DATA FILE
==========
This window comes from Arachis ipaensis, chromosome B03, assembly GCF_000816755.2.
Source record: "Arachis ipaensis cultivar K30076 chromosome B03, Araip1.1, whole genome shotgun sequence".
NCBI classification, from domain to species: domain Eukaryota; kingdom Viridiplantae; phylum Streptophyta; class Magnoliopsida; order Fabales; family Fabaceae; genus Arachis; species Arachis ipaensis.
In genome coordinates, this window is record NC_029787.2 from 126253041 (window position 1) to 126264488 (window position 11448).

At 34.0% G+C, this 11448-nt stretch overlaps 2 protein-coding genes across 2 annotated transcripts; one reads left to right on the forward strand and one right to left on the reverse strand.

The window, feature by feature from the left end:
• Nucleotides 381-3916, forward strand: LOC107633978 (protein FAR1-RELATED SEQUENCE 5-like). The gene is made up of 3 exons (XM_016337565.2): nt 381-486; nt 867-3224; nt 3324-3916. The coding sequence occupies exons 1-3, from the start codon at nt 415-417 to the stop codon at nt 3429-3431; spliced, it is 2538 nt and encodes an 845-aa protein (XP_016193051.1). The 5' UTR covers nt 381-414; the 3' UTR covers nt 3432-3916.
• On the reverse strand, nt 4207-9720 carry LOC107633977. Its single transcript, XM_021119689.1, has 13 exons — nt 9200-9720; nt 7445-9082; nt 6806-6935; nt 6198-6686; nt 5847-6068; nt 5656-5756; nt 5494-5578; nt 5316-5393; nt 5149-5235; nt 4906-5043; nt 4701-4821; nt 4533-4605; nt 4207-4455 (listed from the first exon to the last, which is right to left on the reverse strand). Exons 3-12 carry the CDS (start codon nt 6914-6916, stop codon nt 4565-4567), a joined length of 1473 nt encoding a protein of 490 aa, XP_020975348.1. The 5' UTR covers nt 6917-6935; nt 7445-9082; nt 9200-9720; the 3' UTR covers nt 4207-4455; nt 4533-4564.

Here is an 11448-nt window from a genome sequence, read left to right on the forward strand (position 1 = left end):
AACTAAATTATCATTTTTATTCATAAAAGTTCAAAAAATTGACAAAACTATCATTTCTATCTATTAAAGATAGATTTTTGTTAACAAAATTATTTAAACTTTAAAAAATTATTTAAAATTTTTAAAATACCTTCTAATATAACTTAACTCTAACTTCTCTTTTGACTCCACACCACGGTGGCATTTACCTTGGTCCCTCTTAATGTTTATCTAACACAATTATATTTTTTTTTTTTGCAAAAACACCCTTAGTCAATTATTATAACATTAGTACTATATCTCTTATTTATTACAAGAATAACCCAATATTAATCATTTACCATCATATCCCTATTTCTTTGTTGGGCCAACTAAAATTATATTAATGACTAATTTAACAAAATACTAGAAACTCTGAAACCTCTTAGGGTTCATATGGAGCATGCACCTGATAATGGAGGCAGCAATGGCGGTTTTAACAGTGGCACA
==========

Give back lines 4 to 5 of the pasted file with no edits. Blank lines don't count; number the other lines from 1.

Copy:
In genome coordinates, this window is record NC_029787.2 from 126253041 (window position 1) to 126264488 (window position 11448).

At 34.0% G+C, this 11448-nt stretch overlaps 2 protein-coding genes across 2 annotated transcripts; one reads left to right on the forward strand and one right to left on the reverse strand.